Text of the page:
Detroit

Detroit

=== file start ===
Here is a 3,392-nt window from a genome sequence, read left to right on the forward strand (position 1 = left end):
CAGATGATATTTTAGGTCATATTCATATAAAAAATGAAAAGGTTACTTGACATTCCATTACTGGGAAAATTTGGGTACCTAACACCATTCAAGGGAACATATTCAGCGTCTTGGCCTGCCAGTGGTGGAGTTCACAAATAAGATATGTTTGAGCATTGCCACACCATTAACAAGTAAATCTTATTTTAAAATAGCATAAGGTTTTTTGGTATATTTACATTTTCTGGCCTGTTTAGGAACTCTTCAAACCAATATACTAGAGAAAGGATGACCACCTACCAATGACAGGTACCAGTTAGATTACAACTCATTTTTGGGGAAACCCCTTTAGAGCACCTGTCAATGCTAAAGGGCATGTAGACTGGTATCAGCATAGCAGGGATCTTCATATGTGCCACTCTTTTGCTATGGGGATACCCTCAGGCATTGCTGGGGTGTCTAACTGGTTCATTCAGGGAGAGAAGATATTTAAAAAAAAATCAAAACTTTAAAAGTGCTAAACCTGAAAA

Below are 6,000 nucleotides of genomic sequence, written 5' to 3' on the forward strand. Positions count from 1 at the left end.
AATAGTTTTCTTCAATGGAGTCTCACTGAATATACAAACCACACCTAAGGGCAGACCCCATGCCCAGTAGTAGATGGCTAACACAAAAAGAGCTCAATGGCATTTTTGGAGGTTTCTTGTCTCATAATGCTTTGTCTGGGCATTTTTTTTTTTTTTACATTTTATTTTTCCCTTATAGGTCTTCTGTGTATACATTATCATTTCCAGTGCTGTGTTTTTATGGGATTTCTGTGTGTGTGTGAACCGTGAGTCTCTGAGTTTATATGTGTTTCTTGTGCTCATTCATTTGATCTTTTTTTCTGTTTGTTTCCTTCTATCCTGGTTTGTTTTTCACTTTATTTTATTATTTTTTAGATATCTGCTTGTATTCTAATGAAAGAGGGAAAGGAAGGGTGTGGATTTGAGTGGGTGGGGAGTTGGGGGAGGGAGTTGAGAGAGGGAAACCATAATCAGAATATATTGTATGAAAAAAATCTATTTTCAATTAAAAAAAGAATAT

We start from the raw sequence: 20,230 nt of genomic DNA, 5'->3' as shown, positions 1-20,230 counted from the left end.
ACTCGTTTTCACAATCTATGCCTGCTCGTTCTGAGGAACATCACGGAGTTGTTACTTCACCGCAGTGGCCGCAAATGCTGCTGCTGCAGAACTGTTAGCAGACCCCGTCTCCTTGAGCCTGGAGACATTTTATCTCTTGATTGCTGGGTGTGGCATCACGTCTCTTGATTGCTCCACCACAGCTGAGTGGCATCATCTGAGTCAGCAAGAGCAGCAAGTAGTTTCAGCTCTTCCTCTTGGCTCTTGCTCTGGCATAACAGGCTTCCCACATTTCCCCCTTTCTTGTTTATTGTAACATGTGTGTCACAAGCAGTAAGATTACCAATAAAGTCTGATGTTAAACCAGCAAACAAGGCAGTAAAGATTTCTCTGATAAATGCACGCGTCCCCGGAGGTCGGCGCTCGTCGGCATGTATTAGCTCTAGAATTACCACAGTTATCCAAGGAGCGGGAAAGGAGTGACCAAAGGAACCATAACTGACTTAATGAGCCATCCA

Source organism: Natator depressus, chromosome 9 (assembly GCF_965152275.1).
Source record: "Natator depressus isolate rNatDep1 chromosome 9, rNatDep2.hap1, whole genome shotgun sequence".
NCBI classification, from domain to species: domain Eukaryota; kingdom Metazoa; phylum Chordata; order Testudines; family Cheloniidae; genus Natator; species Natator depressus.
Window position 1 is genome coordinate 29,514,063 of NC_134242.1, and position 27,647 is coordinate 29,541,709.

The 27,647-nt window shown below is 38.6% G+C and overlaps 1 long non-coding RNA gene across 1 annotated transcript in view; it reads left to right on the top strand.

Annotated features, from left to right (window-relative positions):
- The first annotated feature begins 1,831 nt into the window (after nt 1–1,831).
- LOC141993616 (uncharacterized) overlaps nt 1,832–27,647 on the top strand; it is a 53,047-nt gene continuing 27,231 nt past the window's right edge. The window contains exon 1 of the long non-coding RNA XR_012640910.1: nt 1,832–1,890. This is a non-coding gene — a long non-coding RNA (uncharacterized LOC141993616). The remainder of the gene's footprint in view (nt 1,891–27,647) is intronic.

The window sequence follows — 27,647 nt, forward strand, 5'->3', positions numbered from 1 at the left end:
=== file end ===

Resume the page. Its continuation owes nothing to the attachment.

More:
Detroit (/dɪˈtrɔɪt/, dih-TROYT; .mw-parser-output .IPA-label-small{font-size:85%}.mw-parser-output .references .IPA-label-small,.mw-parser-output .infobox .IPA-label-small,.mw-parser-output .navbox .IPA-label-small{font-size:100%}locally also /ˈdiːtrɔɪt/, DEE-troyt)[8] is the most populous city in the U.S. state of Michigan. It is the largest U.S. city on the United States–Canada border, and the seat of government of Wayne County. Detroit had a population of 639,111 at the 2020 census,[9] making it the 29th-most populous city in the United States. Detroit experienced a dramatic decline in population from a peak of 1,849,568 in 1950, losing two-thirds of it's population (65.4%) by 2020. The Metro Detroit area, home to 4.3 million people, is the second-largest in the Midwest after the Chicago metropolitan area and the 14th-largest in the United States. A significant cultural center, Detroit is known for its contributions to music, art, architecture, and design, in addition to its historical automotive background.[10][11] In 1701, Antoine de la Mothe Cadillac and Alphonse de Tonty founded Fort Pontchartrain du Détroit. During the late 19th and early 20th century, it became an important industrial hub at the center of the Great Lakes region. The city's population rose to be the fourth-largest in the nation by 1920, after New York City, Chicago and Philadelphia, with the expansion of the automotive industry in the early 20th century.[12] The Detroit River became the busiest commercial hub in the world as it carried over 65 million tons of shipping commerce each year. In the mid-20th century, Detroit entered a state of urban decay which has continued to the present, as a result of industrial restructuring, the loss of jobs in the auto industry, and rapid suburbanization. Since reaching a peak of 1.85 million at the 1950 census, Detroit's population has declined by more than 65 percent.[9] In 2013, Detroit became the largest U.S. city to file for bankruptcy, which it successfully exited in December 2014.[13]